Me, Too! Programmers Dive Into Broadband

The radio star lasted more than a half century until, according to the Buggles, video killed it. But the video star is looking mighty old at 25.
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The radio star lasted more than a half century until, according to the Buggles, video killed it. But the video star is looking mighty old at 25.

MTV, that purveyor of teen culture pop, launched in 1981. Now counting nearly half a billion households across the globe, the Viacom darling is certainly in no danger of demise. But its basic video distribution paradigm, via TV channels reaching large audiences, is being upended by the very demographic that made it famous.

When Rupert Murdoch's News Corp. spent $580 million last summer to acquire MySpace.com and its 60 million networkers, analyses began circulating immediately that he was going to rig it as a digital MTV for launching and promoting musical acts as well as distributing video programming.

YOUTH COOL

The basic theory ran thus: the ever-changing face of youth cool was moving inexorably toward Internet and mobile devices through social networking sites such as Friendster, Facebook, and MySpace, and video-sharing sites such as YouTube and Google Video. Musical acts were being born fully fanaticized through MySpace, while consumer video producers were becoming instant hits on YouTube.

Meanwhile, content companies have been scrambling to find traction in the cell phone market. So far, the results have been barely a blip. Mobile measurement firm M:Metrics says that, other than ring tones, video (0.4 percent) and music (0.2 percent for full songs) downloads have been anemic.

These results are typical of a nascent industry, says research firm In-Stat, which projects 50 million portable media players worldwide by 2008, when the market should gain traction.

The challenge posed for broadband content marketing and delivery through these new platforms has sent shockwaves through the media conglomerates; MTV is only one of several major brands struggling to adjust.

Across the spectrum, companies new and old are probing for ways to capitalize on the erosion of traditional media delivery. Disney's sports stalwart ESPN recently tried to inject new life into its faltering Mobile ESPN network by offering complete college football games for cell users. Using Sprint's EVDO network, the football plan adds $25 per month to the package of real-time sports info that already costs $40 and up monthly.

Launched in February, Mobile ESPN so far hasn't drawn subscribers as hoped, Disney execs concede.

Meanwhile, a competitor for ESPN's male demographic, Viacom subsidiary Spike TV, has launched a Flash-based broadband player on its Web site that allows users to zoom in on various camera angles of live programming to interact with talent.

But might it just take a brand new device to render the broadband equation simpler for users? Upstart Sling Media thinks so. It's packaging features into a single $200 gizmo that might become the iPod of the broadband video age, allowing users to watch all cable channels on Internet-connected devices (laptops, desktops or mobile) at no additional charge.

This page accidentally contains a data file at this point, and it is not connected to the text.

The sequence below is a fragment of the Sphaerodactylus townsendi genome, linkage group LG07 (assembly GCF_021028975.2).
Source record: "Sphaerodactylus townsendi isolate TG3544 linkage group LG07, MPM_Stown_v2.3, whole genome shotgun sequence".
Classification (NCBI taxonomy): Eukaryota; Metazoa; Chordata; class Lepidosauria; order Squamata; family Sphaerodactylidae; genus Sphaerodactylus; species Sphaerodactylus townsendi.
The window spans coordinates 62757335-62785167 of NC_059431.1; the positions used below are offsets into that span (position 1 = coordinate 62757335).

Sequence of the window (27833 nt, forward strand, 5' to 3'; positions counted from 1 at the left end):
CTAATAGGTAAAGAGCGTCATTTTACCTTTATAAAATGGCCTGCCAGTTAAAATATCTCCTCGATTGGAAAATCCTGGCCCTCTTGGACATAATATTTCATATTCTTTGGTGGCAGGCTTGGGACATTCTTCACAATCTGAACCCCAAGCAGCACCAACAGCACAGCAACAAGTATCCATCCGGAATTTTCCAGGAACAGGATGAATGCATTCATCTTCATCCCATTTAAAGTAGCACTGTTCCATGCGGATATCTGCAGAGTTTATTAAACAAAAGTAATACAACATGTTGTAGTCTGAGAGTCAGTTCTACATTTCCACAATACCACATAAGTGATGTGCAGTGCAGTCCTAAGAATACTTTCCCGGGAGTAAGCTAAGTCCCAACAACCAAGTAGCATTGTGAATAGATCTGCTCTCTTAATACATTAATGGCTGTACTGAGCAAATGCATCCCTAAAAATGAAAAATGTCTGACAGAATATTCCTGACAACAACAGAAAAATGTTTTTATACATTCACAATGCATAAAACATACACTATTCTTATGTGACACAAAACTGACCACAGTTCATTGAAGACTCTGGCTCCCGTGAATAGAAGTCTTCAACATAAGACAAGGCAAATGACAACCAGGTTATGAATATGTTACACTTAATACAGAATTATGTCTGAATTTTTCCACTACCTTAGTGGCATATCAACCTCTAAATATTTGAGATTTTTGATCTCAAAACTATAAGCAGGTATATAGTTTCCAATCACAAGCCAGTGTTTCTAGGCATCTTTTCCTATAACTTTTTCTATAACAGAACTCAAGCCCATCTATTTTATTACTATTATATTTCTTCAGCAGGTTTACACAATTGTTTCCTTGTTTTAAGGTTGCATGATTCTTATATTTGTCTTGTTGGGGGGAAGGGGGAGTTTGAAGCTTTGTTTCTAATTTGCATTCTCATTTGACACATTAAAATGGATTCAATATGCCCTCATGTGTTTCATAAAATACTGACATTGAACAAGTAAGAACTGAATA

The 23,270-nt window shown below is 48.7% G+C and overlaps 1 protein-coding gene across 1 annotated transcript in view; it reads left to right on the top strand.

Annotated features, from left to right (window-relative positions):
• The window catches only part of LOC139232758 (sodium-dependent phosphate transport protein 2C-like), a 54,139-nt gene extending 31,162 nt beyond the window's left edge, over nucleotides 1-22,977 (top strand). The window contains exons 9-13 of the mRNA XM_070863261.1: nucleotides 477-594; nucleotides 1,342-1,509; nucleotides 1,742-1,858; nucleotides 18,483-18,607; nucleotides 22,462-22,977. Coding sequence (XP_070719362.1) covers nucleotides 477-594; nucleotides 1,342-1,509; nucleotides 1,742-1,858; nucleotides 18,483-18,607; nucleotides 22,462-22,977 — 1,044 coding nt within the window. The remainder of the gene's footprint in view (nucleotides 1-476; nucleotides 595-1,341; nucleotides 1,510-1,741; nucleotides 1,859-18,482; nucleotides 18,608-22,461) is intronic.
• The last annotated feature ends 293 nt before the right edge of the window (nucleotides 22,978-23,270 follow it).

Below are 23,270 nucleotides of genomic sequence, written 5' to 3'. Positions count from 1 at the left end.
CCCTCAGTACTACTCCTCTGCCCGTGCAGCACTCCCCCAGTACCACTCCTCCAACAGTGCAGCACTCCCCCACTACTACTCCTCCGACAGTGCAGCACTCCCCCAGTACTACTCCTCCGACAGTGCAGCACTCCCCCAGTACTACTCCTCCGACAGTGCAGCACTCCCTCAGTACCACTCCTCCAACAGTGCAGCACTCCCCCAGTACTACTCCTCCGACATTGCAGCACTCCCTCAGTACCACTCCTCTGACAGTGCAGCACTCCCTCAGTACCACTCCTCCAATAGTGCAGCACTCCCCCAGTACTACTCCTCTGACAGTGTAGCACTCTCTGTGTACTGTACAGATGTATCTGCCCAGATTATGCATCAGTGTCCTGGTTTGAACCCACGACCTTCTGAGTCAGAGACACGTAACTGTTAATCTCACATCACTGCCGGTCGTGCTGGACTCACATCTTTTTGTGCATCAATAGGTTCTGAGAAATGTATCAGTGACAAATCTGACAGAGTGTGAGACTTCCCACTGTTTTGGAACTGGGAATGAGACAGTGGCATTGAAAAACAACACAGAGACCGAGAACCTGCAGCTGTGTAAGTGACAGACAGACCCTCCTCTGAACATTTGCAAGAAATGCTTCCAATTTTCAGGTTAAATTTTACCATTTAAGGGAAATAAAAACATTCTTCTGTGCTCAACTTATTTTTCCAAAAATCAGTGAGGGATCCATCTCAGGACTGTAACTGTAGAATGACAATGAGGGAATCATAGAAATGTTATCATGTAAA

While ABC and other mainstream programmers are partnering with Apple's iTunes to offer downloads of popular shows, NBC Universal has gone one strategic step further. It recently created a whole new offshoot, the National Broadband Co., or NBBC, to find broadband distribution paths for all network and affiliate content.

The traditional broadcaster has launched a co-branded broadband video site offering fee-based feeds of nonmainstream sporting events, and announced it will stream for free select episodes of top shows.

Executives there have acknowledged that the sudden boost to "Saturday Night Live" ratings from the pirated uploading of a skit onto YouTube, which became enormously popular, forced them to completely overhaul their business model.

NBC Universal President Randy Falco still didn't quite get it, saying that YouTube "made a lot of money" off the Lazy Sunday sketch, and that NBBC "in the future... will make a lot of money off it."

But here we go back to the old Napster drawing board. The major recording labels five years ago learned the hard way that tight-fisted control to stop digital content piracy didn't work. And they're still wrangling with iTunes and other legal download sites about the perceived loss of revenue in $1-per-song sales.

In addition to content control, Falco and others seem to think they can maintain the broadcast, or one-to-many, model of content distribution, even if it's though multiple distribution platforms.

But can the type of expensive content production supported by the broadcast model and sustained by advertising revenue, survive the transition to this new broadband model? Or will the model of consumer-as-producer, evidenced by the popularity of YouTube, someday gain the upper hand?

How will users make sense of this maze? It's not as simple as handing a sports fan a new cell phone loaded with access features, or telling an MTV viewer they should check out the broadband video site. The very multiplicity of platforms and technologies stymies technological integration and consumer adoption.

Finally, how can content providers merge seamlessly with the communities spawned by YouTube, MySpace and other platforms, in a way that doesn't alienate users?

In the end, I may still want my MTV, but how I'll be getting it and paying for it is anybody's guess.